PPAR activation takes place through heterodimerization.  Simply put, you need 2 ligands to come together on the DNA to initiate gene regulation.  PPAR activators are already being used in areas of cosmetic science application.  Botanical extracts have been shown to activate PPAR in the stimulation of collagen in skin (4). There is also evidence that PPARs may be used as an alternative to retinoids in skin care. (5) PPARs have an important effect in keratinocyte homeostasis, suggesting a role in diseases such as psoriasis. (6)   PPAR acts directly to negatively regulate gene expression of proinflammatory genes in a ligand-dependent manner by antagonizing the activities of transcription factors such as members of the NF-kB and AP-1 families. (7).  One very popular cosmetic application is the use of omega 3 fatty acids.  These are popular natural ligands for PPARα receptors and are key to preventing/reducing inflammation.

One critical factor in attempting to utilize pathways linked to PPARs is in the understanding of the up or down regulation of these biochemicals. Typical of any biologic system there is potential for biofeedback, so understanding the pathways and assay methodologies are important. Good news is gene expression and cell culture models now allow the high throughput analysis of materials which may take part in PPAR regulation. This fact and the numerous peer review publications give the cosmetic chemist a boost in the study of PPARs.

In closing I provide just a few key words for continued education on PPARs.

Links between PPAR and:

a) Endocannabinoid receptor system
b) Hyaluronic acid
c) Wound healing
d) Retinoid receptor system
e) UV modulated inflammation
f) Inflamaging
g) Mitochondrial function
h) and MORE!

  1. Ting-Wei Lee, Kuan-Jen Bai, Ting-I Lee, Tze-Fan Chao, Yu-Hsun Kao & Yi-Jen Chen : PPARs modulate cardiac metabolism and mitochondrial function in diabetes Journal of Biomedical Science volume 24, Article number: 5 (2017)
  2. Kersten S, Desvergne B, Wahli W. : Roles of PPARs in health and disease. Nature. 2000; 405: 421–4. NATURE
  3. Su-Hyoun Chon , Ruth Tannahill, Xiang Yao, Michael D Southall, Apostolos Pappas. Keratinocyte differentiation and upregulation of ceramide synthesis induced by an oat lipid extract via the activation of PPAR pathways , Exp Dermatol. 2015 Apr;24 (4):290-5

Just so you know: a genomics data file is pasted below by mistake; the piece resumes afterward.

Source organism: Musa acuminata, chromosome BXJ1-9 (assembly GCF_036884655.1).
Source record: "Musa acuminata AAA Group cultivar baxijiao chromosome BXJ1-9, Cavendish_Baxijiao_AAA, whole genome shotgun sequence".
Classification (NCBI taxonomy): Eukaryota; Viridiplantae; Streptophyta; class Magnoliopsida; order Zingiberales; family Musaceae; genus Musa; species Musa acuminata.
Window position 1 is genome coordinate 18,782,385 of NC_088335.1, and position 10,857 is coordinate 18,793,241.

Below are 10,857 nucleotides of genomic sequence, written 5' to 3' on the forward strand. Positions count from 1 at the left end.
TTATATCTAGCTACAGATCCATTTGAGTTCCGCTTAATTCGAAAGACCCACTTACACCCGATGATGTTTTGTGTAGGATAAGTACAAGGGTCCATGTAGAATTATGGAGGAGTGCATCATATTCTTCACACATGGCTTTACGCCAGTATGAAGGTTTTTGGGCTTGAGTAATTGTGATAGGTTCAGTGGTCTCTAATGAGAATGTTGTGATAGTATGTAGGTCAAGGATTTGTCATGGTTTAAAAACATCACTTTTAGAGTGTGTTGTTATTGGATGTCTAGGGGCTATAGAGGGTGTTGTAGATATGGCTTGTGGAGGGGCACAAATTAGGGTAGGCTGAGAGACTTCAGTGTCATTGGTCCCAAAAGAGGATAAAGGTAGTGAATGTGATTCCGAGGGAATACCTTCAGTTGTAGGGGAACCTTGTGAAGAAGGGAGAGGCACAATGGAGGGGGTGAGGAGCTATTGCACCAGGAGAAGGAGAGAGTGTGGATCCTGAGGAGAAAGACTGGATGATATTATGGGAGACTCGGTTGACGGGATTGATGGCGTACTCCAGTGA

4. George P. Majewski1 | Smrita Singh2 | Krzysztof Bojanowski :Olive leaf-derived PPAR agonist complex induces collagen IV synthesis in human skin models, Int J Cosmet Sci. 2021;43:662–676
  5. John Simon Craw, George Majewski: Coding Skin for Care: PPAR Ligands as Retinoid Alternatives and Adjuvants—Cosmetic and Toiletries, Jan 6th, 2022
  6. Emerson de Andrade Lima1 et al : Peroxisome proliferator-activated receptor agonists (PPARs): a promising prospect in the treatment of psoriasis and psoriatic arthritis* An Bras Dermatol. 2013;88(6):1029-35.
  7. Yuval Ramot et al, The role of PPAR-mediated signaling in skin biology and pathology: new targets and opportunities for clinical dermatology : Experimental Dermatology, 2015, 24, 245–251

 

Written by Marc Cornell, Mar-Key Consulting LLC

Marc Cornell, BS. is a consultant at Mar-key Consulting LLC where he services the consumer product industry with innovative formulation concepts.  During his thirty-year career he has worked in an R&D role for large (Merck, L’Oreal, Bristol Meyers Squibb, Union Carbide) and medium sized companies (Neostrata, ChemAid Labs, KV Pharmaceutical). For the last ­20 years he has worked primarily on the research and formulation development of “Cosmeceuticals” for various brands (Skinceuticals, Neostrata, Dr. Perricone, Biomedic, Strivectin, and La Roche Posay). In this role he collaborated with researchers in skin biology and clinical testing to design, formulate and test novel cosmetic active delivery vehicles. Marc’s work has been patented and published in peer review journals and trade publications.